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Author Topic: mac mini as a server, only .3 amps  (Read 9099 times)
nutballs
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« on: December 23, 2008, 01:26:37 PM »

So in my quest to learn things linux, and to explore the idea of colo, and other things, I discovered the mac mini only uses about .3 amps at peak. At least assuming bootup is peak.

getnet, which is local, charges $300 for 10U, with 4amps.
if you stack the minis sideways, you can fit 8 across with a little breathing room between (assuming a 19" rack).
and you could do 2 rows with a shelf between since a mac mini is 3.7U wide, assume 4U with a shelf.
still leaving you 2U for a patch panel and router...

of course thats now 16 mac minis when there is only enough amps for 12, and the heat would be retarded.
But technically... if you ramp it up to a full rack... thats a big ass server farm in 1 rack.

anyone want to start a hosting company? lol
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« Reply #1 on: December 23, 2008, 01:36:57 PM »

oh and then I just thought of the rediculousness of building a drawer to slot mac minis into at an angle to help with heat flow, and use all the available depth into the rack... maybe like 20 minis per 4U...
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vsloathe
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« Reply #2 on: December 23, 2008, 09:08:14 PM »

cluster them. Doing the traditional shared hosting thing is not the way to go unless you have a server beefy enough to be split into lots of virtual hosts. Mac Minis wouldn't be ideal for that. They'd be good as a cluster though. Really good.
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« Reply #3 on: December 23, 2008, 10:45:05 PM »

yea i been thinking a grid type solution. like one big ass computer.
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« Reply #4 on: December 23, 2008, 10:54:38 PM »

@Nuts ... dude, ... you ain't right.

And I TOTALLY dig that about you!  Go man, go!   

Just let me know where to point my browser when it's up!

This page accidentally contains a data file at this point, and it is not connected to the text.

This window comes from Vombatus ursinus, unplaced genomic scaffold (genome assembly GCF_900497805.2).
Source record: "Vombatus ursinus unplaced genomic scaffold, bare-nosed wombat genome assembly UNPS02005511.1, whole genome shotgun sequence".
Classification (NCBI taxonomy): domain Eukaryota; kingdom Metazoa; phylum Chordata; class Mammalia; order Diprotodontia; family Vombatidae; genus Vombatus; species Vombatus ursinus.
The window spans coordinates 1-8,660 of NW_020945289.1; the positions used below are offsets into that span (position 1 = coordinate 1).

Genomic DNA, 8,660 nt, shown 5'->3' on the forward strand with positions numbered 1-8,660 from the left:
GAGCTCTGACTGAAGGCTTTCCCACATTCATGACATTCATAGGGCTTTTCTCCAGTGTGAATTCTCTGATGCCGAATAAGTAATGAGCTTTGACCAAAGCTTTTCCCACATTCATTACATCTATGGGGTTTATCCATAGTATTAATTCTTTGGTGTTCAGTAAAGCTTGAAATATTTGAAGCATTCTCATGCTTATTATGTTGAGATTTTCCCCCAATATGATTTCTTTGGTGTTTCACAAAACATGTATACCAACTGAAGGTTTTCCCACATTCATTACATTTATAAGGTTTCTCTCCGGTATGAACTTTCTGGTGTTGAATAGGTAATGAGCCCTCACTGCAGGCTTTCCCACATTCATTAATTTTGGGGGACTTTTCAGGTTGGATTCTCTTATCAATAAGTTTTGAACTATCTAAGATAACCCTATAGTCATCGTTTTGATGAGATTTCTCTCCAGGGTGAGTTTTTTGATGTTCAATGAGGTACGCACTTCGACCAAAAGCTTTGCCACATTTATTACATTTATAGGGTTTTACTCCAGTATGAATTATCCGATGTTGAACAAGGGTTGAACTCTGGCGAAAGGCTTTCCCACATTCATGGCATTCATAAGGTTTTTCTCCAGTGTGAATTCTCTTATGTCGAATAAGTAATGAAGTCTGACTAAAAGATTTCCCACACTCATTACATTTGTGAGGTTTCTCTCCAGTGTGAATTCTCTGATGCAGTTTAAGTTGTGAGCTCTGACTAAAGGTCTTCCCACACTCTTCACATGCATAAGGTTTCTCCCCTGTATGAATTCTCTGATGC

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« Reply #5 on: December 24, 2008, 08:23:46 AM »

@nuts: I like the way you think...heres my idea

put a deep cycle motorcycle battery + apc on it and solar panels
on a blimp to hover over a wi fi spot (of course you may need a
gerbil feeder , a wheel and the alternator to a moped or something
so he can charge it battery back up himself at night when hes running
so pedantically like they do at night when there is no solar power hell be running and spinng that alternator trickle charging that battery back up.....this way you could host torrents anonymously...  Grin


 of course there would have to be a remote control servo to ignite a spark and
architect an ide->Ied contraption to explode the evidence... hover
them over free wifi spots all over the world and get skynet going...

I worked in a 'wonder woman style' mainframe room with smelly
prehistoric COBOL programmers... you couldn't be in without a
sweater, the floors were densely packed with vents , powered by a gigantic air conditioner system and they were still slow as shit and the big magnetic reel to reel tapes still broke periodically ..... talk about job hoarding cobol programmers.... last i hear they are still there changing those tapes and beating the delphi guys in productivity.

I wonder if you could hack apart a refrigerator with a thermostat on
it and make a "COOL" server box...  Idea...
« Last Edit: December 24, 2008, 08:29:51 AM by mampy » Logged
jairez
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« Reply #6 on: December 24, 2008, 08:40:23 AM »

Quote
last i hear they are still there...

... with red staplers threatening to "burn it to the ground"   ROFLMAO ROFLMAO
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vsloathe
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« Reply #7 on: December 24, 2008, 08:43:38 AM »

I wonder if you could hack apart a refrigerator with a thermostat on
it and make a "COOL" server box...  Idea...

Not really a need. Back when I was in college, I built my overclocked gaming PC using a water-cooled peltier (heatpump) system. I went to walmart and bought a gallon rubbermaid container, went to home depot and got some clear plastic tubing and threaded/barbed brass fittings, went to petsmart and bought a fish tank pump (don't recall the CFM, but it was mid-range flow). I created the peltier and cooler using a copper water block and solid copper heat spreading block, put 1/4" thick neoprene all around the block, inside the socket hole (was an FCPGA socket, so the air inside could have condensed) and insulated the back of the motherboard (yeah, it got THAT cold).

Ran under full load at ~ -10 degrees celsius. Idled around -27 degrees. I got a 700mhz celeron running stable over 1.3Ghz.

EDIT: Oh yeah, and to cool the water I went to a junk yard and yanked the transmission cooler out of an old Saab 900. I attached two 120mm fans to it and used an extra external switched power supply with a relay to power the contraption.
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« Reply #8 on: December 24, 2008, 09:32:53 AM »

the main problem with servers in racks is actually how they are mounted.
being flat, all the heat tries to go straight up, so the fans have to "alter gravity" and blow the heat/air out horizontally.
If you put the server at an angle, or even ass-end-up, you don't need as much forced air. However, the room temperature is still the problem.